Polycythemia - newborn
Neonatal polycythemia; Hyperviscosity - newborn
Polycythemia can occur when there are too many red blood cells (RBCs) in an infant's blood.
The percentage of RBCs in the infant's blood is called the "hematocrit." When this is greater than 65%, polycythemia is present.
Polycythemia can result from conditions that develop before birth. These may include:
- Delay in clamping the umbilical cord
- Diabetes in the baby's birth mother
- Inherited diseases and genetic problems
- Too little oxygen reaching body tissues (hypoxia)
- Twin-twin transfusion syndrome (occurs when blood moves from one twin to the other)
The extra RBCs can slow or block the flow of blood in the smallest blood vessels. This is called hyperviscosity. This may lead to tissue death from lack of oxygen. This blocked blood flow can affect all organs, including the kidneys, lungs, and brain.
Symptoms may include:
- Extreme sleepiness
- Feeding problems
Exams and Tests
There may be signs of breathing problems, kidney failure, low blood sugar, or newborn jaundice.
If the baby has symptoms of hyperviscosity, a blood test to count the number of RBCs will be done. This test is called a hematocrit.
Other tests may include:
- Blood gases to check oxygen level in the blood
- Blood sugar (glucose) to check for low blood sugar
- Blood urea nitrogen (BUN), a substance that forms when protein breaks down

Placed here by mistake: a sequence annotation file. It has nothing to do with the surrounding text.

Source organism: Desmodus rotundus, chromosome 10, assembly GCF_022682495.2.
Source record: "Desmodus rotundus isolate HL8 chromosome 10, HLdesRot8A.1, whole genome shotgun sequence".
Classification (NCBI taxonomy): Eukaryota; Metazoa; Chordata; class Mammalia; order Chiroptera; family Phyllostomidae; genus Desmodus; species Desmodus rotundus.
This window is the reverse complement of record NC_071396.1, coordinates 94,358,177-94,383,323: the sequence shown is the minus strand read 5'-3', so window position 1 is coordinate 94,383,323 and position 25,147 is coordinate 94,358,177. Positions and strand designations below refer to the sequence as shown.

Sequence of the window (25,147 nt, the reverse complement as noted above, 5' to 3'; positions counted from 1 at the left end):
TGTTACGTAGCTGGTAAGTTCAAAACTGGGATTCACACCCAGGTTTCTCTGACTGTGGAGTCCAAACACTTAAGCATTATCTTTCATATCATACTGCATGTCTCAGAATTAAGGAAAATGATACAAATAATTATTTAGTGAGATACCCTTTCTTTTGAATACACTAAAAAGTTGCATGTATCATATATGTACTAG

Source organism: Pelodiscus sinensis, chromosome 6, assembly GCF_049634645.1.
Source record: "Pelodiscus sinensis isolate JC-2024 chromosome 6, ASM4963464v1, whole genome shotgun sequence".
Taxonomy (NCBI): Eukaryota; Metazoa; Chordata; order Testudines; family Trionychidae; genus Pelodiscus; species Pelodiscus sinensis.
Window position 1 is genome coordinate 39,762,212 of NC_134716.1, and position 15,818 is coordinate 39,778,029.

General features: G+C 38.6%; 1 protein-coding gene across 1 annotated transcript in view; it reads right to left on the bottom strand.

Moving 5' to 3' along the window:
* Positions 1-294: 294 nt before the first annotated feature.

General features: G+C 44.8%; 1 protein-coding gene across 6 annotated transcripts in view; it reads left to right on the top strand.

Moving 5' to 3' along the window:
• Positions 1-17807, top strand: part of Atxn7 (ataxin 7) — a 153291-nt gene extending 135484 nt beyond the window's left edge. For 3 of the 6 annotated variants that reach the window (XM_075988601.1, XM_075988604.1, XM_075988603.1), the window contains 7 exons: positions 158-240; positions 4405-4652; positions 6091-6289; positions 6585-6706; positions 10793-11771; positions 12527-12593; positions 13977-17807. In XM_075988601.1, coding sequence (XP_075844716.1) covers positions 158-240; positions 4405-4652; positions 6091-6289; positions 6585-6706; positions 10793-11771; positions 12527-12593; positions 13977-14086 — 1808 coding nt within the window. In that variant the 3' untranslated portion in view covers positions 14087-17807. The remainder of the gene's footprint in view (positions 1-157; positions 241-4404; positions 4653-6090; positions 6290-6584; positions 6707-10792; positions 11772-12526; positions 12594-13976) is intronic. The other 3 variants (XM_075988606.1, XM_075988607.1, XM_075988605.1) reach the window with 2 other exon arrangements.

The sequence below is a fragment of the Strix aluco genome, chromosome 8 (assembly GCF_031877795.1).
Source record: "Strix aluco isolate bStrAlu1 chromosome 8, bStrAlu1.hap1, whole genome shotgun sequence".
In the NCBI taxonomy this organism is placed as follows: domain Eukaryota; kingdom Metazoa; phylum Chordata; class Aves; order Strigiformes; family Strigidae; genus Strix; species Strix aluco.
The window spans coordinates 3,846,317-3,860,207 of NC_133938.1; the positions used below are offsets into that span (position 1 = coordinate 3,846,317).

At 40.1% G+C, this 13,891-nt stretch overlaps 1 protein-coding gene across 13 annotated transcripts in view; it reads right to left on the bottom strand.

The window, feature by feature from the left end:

The baby will be monitored for complications of hyperviscosity. Fluids may be given through the vein. A partial volume exchange transfusion is sometimes still done in some cases. However, there is little evidence that this is effective. It is most important to treat the underlying cause of the polycythemia.
The outlook is good for infants with mild hyperviscosity. Good results are also possible in infants who receive treatment for severe hyperviscosity. The outlook will depend largely on the reason for the condition.
Some children may have mild developmental changes. Parents should contact their health care provider if they think their child shows signs of delayed development.
Complications may include:
- Death of intestinal tissue (necrotizing enterocolitis)
- Decreased fine motor control
- Kidney failure
Kliegman RM, St. Geme JW, Blum NJ, Shah SS, Tasker RC, Wilson KM. Blood disorders. In: Kliegman RM, St. Geme JW, Blum NJ, Shah SS, Tasker RC, Wilson KM, eds. Nelson Textbook of Pediatrics. 21st ed. Philadelphia, PA: Elsevier; 2020:chap 124.
Letterio J, Pateva I, Petrosiute A, Ahuja S. Hematologic and oncologic problems in the fetus and neonate. In: Martin RJ, Fanaroff AA, Walsh MC, eds. Fanaroff and Martin's Neonatal-Perinatal Medicine. 11th ed. Philadelphia, PA: Elsevier; 2020:chap 79.
Tashi T, Prchal JT. Polycythemia. In: Lanzkowsky P, Lipton JM, Fish JD, eds. Lanzkowsky's Manual of Pediatric Hematology and Oncology. 6th ed. Cambridge, MA: Elsevier Academic Press; 2016:chap 12.
Last reviewed on: 4/4/2019
Reviewed by: Liora C. Adler, MD, Pediatric Emergency Medicine, Joe DiMaggio Children's Hospital, Hollywood, FL. Review provided by VeriMed Healthcare Network. Also reviewed by David Zieve, MD, MHA, Medical Director, Brenda Conaway, Editorial Director, and the A.D.A.M. Editorial team.